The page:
filed under: user management


Estimating the Benefits and Costs to Mountain Bikers of Changes in Trail Characteristics, Access Fees, and Site Closures: Choice Experiments and Benefits Transfer

A Publication of the Journal of Environmental Management (2002)

Tens of millions of North Americans and Europeans own mountain bikes and millions of them are avid trail riders. The growing popularity of mountain biking in many areas has led to increased trail degradation and conflicts among users on single track. This study could be used as a template to estimate benefits and costs to other users (hikers and equestrians), a critical component of any analysis of the types of policies managers must consider.


Estimating the Benefits and Costs to Mountain Bikers of Changes in Trail Characteristics


Mountain biking is an increasingly popular leisure pursuit. Consequences are trail degradation and conflicts with hikers and other users. Resource managers often attempt to resolve these problems by closing trails to mountain biking. In order to estimate the impact of these developments, a model has been devised that predicts the effects of changes in trail characteristics and introduction of access fees, and correlates these with biker preference on trail selection. It estimates each individual’s per-ride consumer’s surplus associated with implementing different policies. The surplus varies significantly as a function of each individual’s gender, budget, and interest in mountain biking. Estimation uses stated preference data, specifically choice experiments. Hypothetical mountain bike trails were created and each surveyed biker was asked to make five pair-wise choices. A benefit-transfer simulation is used to show how the model and parameter estimates can be transferred to estimate the benefits and costs to mountain bikers in a specific area.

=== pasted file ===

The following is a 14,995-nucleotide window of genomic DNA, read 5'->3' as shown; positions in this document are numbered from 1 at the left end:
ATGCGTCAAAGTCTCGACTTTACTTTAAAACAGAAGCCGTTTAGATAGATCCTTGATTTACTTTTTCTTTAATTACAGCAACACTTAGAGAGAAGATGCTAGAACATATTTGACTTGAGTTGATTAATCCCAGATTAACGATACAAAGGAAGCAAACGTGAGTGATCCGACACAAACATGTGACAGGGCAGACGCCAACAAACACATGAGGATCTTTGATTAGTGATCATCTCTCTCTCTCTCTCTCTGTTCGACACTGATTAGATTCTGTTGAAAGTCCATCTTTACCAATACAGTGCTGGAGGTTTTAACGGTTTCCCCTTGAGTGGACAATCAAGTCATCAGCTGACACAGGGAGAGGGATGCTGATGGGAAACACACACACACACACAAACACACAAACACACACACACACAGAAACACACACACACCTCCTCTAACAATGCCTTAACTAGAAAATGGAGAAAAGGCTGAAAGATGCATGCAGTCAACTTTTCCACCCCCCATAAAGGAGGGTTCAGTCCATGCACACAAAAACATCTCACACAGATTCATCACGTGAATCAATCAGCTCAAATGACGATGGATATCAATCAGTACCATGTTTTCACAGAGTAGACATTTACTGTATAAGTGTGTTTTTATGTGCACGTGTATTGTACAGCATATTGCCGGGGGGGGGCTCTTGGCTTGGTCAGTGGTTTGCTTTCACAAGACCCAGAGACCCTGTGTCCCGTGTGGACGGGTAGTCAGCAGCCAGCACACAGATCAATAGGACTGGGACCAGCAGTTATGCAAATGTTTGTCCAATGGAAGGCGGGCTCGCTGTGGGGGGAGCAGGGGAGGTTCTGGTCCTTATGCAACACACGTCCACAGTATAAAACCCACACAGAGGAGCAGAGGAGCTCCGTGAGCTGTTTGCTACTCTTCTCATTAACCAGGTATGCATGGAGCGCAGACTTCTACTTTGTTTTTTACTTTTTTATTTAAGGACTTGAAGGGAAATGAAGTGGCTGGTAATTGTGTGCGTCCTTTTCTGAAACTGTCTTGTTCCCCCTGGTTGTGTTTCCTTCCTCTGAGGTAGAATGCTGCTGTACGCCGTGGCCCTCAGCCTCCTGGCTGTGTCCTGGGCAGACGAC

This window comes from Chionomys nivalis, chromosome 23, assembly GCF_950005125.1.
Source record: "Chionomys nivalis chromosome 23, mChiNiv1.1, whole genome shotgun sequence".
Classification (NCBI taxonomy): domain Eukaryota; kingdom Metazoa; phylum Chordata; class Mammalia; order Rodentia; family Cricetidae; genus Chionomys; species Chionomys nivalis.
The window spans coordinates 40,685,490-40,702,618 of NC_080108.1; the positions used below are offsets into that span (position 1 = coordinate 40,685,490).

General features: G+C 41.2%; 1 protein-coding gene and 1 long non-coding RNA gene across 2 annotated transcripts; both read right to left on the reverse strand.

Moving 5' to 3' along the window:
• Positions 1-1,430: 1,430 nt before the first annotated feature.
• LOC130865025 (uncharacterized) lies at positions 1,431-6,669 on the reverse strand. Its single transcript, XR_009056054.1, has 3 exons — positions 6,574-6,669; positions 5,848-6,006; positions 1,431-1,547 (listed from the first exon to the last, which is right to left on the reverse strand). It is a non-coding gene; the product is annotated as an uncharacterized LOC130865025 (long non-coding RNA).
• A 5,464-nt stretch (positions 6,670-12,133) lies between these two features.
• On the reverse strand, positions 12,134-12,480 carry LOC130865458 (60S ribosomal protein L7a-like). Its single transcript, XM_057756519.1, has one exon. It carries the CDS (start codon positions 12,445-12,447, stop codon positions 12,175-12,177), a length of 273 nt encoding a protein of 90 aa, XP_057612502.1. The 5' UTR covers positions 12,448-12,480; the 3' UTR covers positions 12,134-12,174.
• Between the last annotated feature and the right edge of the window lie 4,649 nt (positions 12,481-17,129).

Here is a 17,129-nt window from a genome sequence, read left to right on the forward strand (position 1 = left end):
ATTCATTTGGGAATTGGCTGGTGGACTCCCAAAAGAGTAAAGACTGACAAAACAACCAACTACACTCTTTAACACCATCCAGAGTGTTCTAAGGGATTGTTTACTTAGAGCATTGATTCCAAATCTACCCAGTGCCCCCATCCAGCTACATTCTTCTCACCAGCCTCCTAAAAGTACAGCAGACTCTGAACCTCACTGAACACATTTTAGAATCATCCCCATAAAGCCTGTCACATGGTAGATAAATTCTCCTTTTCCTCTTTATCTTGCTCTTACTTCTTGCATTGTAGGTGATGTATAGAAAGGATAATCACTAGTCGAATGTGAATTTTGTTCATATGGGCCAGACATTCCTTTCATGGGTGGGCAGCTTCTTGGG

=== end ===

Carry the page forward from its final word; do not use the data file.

Experiments were designed to estimate how mountain bikers would value changes in the characteristics of trails. The mountain bikers in our sample displayed reasonable and plausible behavior while choosing between pairs of hypothetical sites. The estimated parameters indicate more single-track is preferred, so is banning other users. Fees, by themselves, would be unwelcome. Trail difficulty is appreciated, but only up to a point. The consumer surplus estimates varied across bikers quite plausibly in terms of household budget, gender and interest in mountain biking. Willingness to pay is a function of income and interest in mountain biking.

The results suggest that significant numbers of bikers would be willing to pay an access fee for improved conditions; the amount would depend on the number of substitute sites and the trail characteristics and fees, if any, at those sites.


Published September 2001

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